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Carbon Dioxide and Earth's Future: Pursuing the Prudent Path

Executive Summary


As presently constituted, earth's atmosphere contains just slightly less than 400 ppm of the colorless and odorless gas we call carbon dioxide or CO2. That's only four-hundredths of one percent. Consequently, even if the air's CO2 concentration was tripled, carbon dioxide would still comprise only a little over one tenth of one percent of the air we breathe, which is far less than what wafted through earth's atmosphere eons ago, when the planet was a virtual garden place. Nevertheless, a small increase in this minuscule amount of CO2 is frequently predicted to produce a suite of dire environmental consequences, including dangerous global warming, catastrophic sea level rise, reduced agricultural output, and the destruction of many natural ecosystems, as well as dramatic increases in extreme weather phenomena, such as droughts, floods and hurricanes.

As strange as it may seem, these frightening future scenarios are derived from a single source of information: the ever-evolving computer-driven climate models that presume to reduce the important physical, chemical and biological processes that combine to determine the state of earth's climate into a set of mathematical equations out of which their forecasts are produced. But do we really know what all of those complex and interacting processes are? And even if we did -- which we don't -- could we correctly reduce them into manageable computer code so as to produce reliable forecasts 50 or 100 years into the future?

Some people answer these questions in the affirmative. However, as may be seen in the body of this report, real-world observations fail to confirm essentially all of the alarming predictions of significant increases in the frequency and severity of droughts, floods and hurricanes that climate models suggest should occur in response to a global warming of the magnitude that was experienced by the earth over the past two centuries as it gradually recovered from the much-lower-than-present temperatures characteristic of the depths of the Little Ice Age. And other observations have shown that the rising atmospheric CO2 concentrations associated with the development of the Industrial Revolution have actually been good for the planet, as they have significantly enhanced the plant productivity and vegetative water use efficiency of earth's natural and agro-ecosystems, leading to a significant "greening of the earth."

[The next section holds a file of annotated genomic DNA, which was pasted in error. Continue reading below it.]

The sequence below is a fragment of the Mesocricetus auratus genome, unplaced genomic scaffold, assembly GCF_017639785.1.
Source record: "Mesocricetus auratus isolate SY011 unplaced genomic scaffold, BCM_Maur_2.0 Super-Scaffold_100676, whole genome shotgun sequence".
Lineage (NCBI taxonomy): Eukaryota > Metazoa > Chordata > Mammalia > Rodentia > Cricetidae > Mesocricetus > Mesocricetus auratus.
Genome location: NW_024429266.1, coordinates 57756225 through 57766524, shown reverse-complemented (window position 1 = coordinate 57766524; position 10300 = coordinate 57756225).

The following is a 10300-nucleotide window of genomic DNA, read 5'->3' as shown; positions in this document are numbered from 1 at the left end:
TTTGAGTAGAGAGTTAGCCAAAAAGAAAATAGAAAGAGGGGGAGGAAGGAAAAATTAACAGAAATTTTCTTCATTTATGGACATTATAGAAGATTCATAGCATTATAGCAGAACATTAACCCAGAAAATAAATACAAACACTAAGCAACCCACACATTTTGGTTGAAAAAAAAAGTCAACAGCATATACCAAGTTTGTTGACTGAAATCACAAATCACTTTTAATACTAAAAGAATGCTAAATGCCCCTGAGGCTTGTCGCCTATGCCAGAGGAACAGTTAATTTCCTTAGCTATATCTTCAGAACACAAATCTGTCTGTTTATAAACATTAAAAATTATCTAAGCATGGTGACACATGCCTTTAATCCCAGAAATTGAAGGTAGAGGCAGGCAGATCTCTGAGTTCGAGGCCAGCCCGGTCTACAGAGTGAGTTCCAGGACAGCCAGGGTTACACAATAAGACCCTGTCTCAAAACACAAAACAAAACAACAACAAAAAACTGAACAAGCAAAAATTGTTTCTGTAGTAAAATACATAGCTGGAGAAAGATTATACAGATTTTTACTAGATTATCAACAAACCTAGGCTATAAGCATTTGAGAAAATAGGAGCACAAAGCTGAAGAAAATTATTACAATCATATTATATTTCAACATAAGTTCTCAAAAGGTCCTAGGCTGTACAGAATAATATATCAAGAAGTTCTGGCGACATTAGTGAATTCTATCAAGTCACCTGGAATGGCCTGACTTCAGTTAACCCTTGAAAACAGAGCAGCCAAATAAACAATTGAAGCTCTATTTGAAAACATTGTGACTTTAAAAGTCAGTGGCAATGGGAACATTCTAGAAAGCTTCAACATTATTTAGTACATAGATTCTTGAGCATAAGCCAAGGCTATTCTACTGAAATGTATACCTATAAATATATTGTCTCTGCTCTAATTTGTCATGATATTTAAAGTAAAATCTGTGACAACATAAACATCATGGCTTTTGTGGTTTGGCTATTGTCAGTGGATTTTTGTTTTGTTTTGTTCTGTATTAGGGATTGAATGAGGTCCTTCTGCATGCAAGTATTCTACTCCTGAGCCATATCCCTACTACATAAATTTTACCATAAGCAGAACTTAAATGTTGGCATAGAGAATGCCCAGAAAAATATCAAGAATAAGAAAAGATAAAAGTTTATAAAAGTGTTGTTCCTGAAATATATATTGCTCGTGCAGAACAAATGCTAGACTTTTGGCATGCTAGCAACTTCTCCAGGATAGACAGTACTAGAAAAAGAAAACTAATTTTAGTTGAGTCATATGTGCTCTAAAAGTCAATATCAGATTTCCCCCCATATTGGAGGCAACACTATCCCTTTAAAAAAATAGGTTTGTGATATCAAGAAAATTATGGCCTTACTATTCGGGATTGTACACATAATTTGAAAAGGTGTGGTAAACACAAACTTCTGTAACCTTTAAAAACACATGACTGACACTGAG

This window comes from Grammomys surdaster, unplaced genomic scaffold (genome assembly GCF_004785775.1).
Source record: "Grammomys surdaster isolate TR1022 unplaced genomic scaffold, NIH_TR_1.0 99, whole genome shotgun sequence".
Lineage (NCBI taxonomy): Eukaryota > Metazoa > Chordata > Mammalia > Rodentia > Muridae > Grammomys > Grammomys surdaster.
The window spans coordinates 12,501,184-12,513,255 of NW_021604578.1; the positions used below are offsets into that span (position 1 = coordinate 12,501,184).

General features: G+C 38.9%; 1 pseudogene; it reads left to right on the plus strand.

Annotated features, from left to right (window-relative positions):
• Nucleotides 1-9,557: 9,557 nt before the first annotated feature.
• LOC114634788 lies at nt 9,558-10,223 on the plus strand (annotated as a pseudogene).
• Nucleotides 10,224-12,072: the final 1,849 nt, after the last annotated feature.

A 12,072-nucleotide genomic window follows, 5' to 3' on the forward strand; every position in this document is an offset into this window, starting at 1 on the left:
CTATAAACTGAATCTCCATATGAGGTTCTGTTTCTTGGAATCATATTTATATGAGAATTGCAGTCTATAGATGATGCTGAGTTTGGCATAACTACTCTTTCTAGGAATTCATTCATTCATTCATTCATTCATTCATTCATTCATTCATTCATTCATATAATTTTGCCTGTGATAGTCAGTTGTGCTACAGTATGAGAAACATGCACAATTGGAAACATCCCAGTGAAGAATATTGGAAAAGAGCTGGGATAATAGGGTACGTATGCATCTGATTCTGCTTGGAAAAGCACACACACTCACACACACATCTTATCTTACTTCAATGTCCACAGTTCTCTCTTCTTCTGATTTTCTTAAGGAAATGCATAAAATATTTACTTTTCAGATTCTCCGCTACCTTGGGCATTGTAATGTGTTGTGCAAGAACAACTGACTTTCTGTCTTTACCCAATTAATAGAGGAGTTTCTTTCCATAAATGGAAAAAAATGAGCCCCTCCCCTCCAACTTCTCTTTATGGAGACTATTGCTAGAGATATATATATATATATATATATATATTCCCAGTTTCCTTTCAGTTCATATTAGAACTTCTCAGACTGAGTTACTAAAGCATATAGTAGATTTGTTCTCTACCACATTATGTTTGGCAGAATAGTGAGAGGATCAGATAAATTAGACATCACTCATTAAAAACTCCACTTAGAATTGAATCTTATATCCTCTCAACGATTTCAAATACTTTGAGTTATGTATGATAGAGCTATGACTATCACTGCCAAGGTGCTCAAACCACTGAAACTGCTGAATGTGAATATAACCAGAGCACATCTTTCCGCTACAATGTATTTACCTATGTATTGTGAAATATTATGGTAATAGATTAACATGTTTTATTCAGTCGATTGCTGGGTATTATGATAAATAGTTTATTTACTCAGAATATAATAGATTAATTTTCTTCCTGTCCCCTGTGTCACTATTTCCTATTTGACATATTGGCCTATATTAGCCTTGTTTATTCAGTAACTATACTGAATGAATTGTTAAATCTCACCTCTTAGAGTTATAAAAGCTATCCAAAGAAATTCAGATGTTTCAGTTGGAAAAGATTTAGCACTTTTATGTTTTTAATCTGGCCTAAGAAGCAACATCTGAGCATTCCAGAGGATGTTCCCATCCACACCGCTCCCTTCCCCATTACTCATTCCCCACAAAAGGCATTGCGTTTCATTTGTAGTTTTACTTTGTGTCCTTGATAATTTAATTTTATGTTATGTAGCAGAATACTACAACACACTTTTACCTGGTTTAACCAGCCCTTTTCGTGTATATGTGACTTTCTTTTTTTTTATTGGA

In the pages that follow, we present this oft-neglected evidence via a review of the pertinent scientific literature. In the case of the biospheric benefits of atmospheric CO2 enrichment, we find that with more CO2 in the air, plants grow bigger and better in almost every conceivable way, and that they do it more efficiently, with respect to their utilization of valuable natural resources, and more effectively, in the face of environmental constraints. And when plants benefit, so do all of the animals and people that depend upon them for their sustenance.

Likewise, in the case of climate model inadequacies, we reveal their many shortcomings via a comparison of their "doom and gloom" predictions with real-world observations. And this exercise reveals that even though the world has warmed substantially over the past century or more -- at a rate that is claimed by many to have been unprecedented over the past one to two millennia -- this report demonstrates that none of the environmental catastrophes that are predicted by climate alarmists to be produced by such a warming has ever come to pass. And this fact -- that there have been no significant increases in either the frequency or severity of droughts, floods or hurricanes over the past two centuries or more of global warming -- poses an important question. What should be easier to predict: the effects of global warming on extreme weather events or the effects of elevated atmospheric CO2 concentrations on global temperature? The first part of this question should, in principle, be answerable; for it is well defined in terms of the small number of known factors likely to play a role in linking the independent variable (global warming) with the specified weather phenomena (droughts, floods and hurricanes). The latter part of the question, on the other hand, is ill-defined and possibly even unanswerable; for there are many factors -- physical, chemical and biological -- that could well be involved in linking CO2 (or causing it not to be linked) to global temperature.

If, then, today's climate models cannot correctly predict what should be relatively easy for them to correctly predict (the effect of global warming on extreme weather events), why should we believe what they say about something infinitely more complex (the effect of a rise in the air's CO2 content on mean global air temperature)? Clearly, we should pay the models no heed in the matter of future climate -- especially in terms of predictions based on the behavior of a non-meteorological parameter (CO2) -- until they can reproduce the climate of the past, based on the behavior of one of the most basic of all true meteorological parameters (temperature). And even if the models eventually solve this part of the problem, we should still reserve judgment on their forecasts of global warming; for there will yet be a vast gulf between where they will be at that time and where they will have to go to be able to meet the much greater challenge to which they aspire.

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